Importance of Cultural Competency in Disaster Management

Cultural Competency in Disaster Recovery: Lessons Learned from the Hurricane Katrina Experience for Better Serving Marginalized Communities


The awareness of federal, state and local governments of the potential for levees in New Orleans to fail and decimate poor neighborhoods of the city was widely reported following the hurricane Katrina disaster. Demographics in the areas likely to incur the most severe damage were known to be neighborhoods of predominately poor, black residents. In addition to understanding the likely geographical impact of the impending disaster, the federal government was aware of the extensive social science and legal challenges detailing the likelihood of minority citizens to experience the worst consequences and slowest recovery from natural disasters. Studies dating back to the 1950s and numerous reports of the Red Cross support this conclusion. FEMA itself was sued in federal court for its inadequate response to marginalized communities during hurricane Andrew in 1992. While the federal government may not be held legally responsible for its discretionary policies within the disaster relief context, the horror of hurricane Katrina surely calls for a long overdue re-thinking of the federal approach to assisting marginalized communities in disaster recovery. Social science, the practical problems raised within legal challenges, as well as successful strategies from other disasters and even within the Katrina tragedy offer numerous opportunities for such reform.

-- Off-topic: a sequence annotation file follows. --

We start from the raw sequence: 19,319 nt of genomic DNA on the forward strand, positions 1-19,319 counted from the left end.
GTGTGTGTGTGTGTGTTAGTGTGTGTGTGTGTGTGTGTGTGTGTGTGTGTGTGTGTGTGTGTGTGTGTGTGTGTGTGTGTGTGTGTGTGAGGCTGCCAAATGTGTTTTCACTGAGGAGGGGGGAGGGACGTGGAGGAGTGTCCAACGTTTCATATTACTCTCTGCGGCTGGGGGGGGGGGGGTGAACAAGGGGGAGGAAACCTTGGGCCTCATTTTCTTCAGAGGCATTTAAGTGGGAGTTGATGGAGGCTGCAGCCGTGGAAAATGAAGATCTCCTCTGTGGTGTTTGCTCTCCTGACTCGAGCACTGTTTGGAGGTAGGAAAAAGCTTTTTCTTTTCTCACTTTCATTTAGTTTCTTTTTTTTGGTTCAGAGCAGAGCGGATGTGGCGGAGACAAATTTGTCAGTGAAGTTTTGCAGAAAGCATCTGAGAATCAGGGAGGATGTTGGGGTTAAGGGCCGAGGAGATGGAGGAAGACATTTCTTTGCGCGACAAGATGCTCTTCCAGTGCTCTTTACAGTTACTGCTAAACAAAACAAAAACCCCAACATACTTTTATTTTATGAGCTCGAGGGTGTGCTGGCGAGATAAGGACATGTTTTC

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Resource Details

UC Berkeley, School of Law


30 pages

Cultural Competency

Table of Contents

  1. Introduction
  2. The Problem
    1. Cultural Difference in the Disaster Context: Perspectives from the Social Sciences
  3. The Long Road to Recovery: Marginalized Groups Fall Further Behind
    1. On the Ground: Practical Middle Class Solutions Fail Marginalized Communities
    2. Maneuvering a Disastrous Bureaucracy: the Importance of Information and Appropriate Financial Assistance mechanisms
  4. Responding to Crisis: Examples and Opportunities for Reform
    1. A Problem the Courts cannot solve
    2. Structural reforms will better address the needs of marginalized communities
      1. Federally managed charitable operations: Coordination and the Red Cross
      2. The local NGO approach to disaster recovery: “Our long-term goal is raise the family above prior conditions and not rebuild poverty.”
      3. Recommendations for Creating Cultural Competency
        1. Structural Reforms
          1. Contracting with local Non-Profit Organizations
          2. Drawing from internal strengths
          3. Pre-planning with community leaders
        2. The missing role of the advocate
    3. Serving the community: reforming behavior to attack cultural incompetence
  5. Conclusion: Legal Issues raised by Proposals for Reform

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